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I have a dual citizenship. I had a pending tax liability with the IRS who confiscated my US passport. The US district court obliged me to pay $ 1,000/ month since 2013, and I did it religiously. I did not travel outside the US for 6 years.

I am planning to travel to Asia in 2020, using the valid Canadian passport. I can request a VN visa to visit the country. My question is: When I come back to the US, will the US immigration accept my Canadian passport to let me in ?

For your information, I live in the US since 1990 and worked and paid taxed to the IRS also. Please, advise ...

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    The general question about entering the US on another passport is addressed here. Your situation is more complicated because your US passport is not just unavailable but actually revoked. Frankly I would be hesitant to rely on Internet advice in such a situation - I would suggest consulting a lawyer. – Nate Eldredge Oct 27 at 0:35
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    However, as far as I can tell, if you are paying your debt as agreed, you should be able to get your US passport reinstated. Have you tried that? – Nate Eldredge Oct 27 at 0:37
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    Did the US District Court order that you not leave the US, perhaps as a condition of probation? – David supports Monica Oct 27 at 1:45
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    Depending on the size of the debt, the OP may also be covered by a more recent procedure – Patricia Shanahan Oct 27 at 1:51
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The usual result of a US citizen returning to the US without a US passport is being held long enough to verify that they are a citizen, and lecture them on the rule requiring use of a US passport.

In your case there is an additional complication. Revoking a passport in your sort of situation is usually a sign that there is a court order or a rule or regulation prohibiting international travel. Breaching that may have its own consequences. You could find yourself in contempt of court for disobeying a court order. It might invalidate the payment plan, making the remaining balance immediately due.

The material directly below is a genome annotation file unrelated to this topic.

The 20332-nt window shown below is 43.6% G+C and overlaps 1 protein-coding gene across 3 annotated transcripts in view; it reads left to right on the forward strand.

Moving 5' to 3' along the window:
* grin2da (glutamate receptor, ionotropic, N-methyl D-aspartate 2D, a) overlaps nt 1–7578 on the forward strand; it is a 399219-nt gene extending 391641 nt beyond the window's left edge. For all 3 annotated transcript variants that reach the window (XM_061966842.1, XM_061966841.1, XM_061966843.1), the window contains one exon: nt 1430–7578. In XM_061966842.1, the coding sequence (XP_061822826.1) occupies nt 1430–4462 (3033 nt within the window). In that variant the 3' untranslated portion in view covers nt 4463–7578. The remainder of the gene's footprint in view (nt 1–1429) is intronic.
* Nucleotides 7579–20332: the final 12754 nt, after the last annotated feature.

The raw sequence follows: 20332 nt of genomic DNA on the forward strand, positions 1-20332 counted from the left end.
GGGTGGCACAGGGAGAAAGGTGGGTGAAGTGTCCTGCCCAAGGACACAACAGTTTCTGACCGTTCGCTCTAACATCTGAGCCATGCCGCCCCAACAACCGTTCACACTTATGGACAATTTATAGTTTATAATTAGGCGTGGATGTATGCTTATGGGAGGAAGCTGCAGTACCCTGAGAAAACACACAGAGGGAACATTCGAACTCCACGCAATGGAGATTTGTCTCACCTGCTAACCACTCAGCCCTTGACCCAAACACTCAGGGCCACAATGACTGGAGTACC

On the other hand, given several years of compliance with the payment plan, and a plan for short term travel outside the US, the relevant authority might be willing to let you have your passport back.

I suggest consulting a lawyer. Find out what orders and/or rules are limiting your travel, and what can be done to make travel outside the US fully legal. If you can get a change or waiver, that should result in you being able to get a new US passport, and no problems on return to the US.

  • "Revoking a passport in your sort of situation is usually a sign that there is a court order or a rule or regulation prohibiting international travel." I don't think people who are behind on child support or taxes are usually prohibited from international travel. Not being issued a US passport and not being allowed to leave the US are different things. – user102008 Oct 27 at 17:51
  • Probably more than 90% of US citizens wouldn’t be able to leave the USA if their US passport was taken away. I’m sure there must be some paperwork involved which may say that he is not allowed to leave the USA. – gnasher729 Oct 27 at 20:52
  • @user102008 Can you explain the purpose of revoking someone's passport when it is not enforcement of a rule, regulation, or order against international travel? – Patricia Shanahan Oct 28 at 14:27
  • @PatriciaShanahan: Because the law says that US passports are to be denied to people who are behind on child support or taxes? – user102008 Oct 28 at 17:03
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    @PatriciaShanahan: 42 USC 652(k) says the Secretary of State shall refuse to issue a passport to, and may revoke the passport of, someone who owes more than $2500 in child support. Section 32101 of the Fixing America's Surface Transportation Act (public law 114-94) says that the Secretary of State shall refuse to issue a passport to, and may revoke the passport of, someone who owes more than $50000 in taxes. Neither place says that the person can be penalized if they leave the US. – user102008 Oct 28 at 17:21
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They will not accept your Canadian passport once they find out that you are a United States national. However, they are required to allow you back in under federal and international law.

I would triple-check with your lawyer that there is not some court order prohibiting you from leaving the country before doing so--if there is, you could get in a lot of trouble for doing this.

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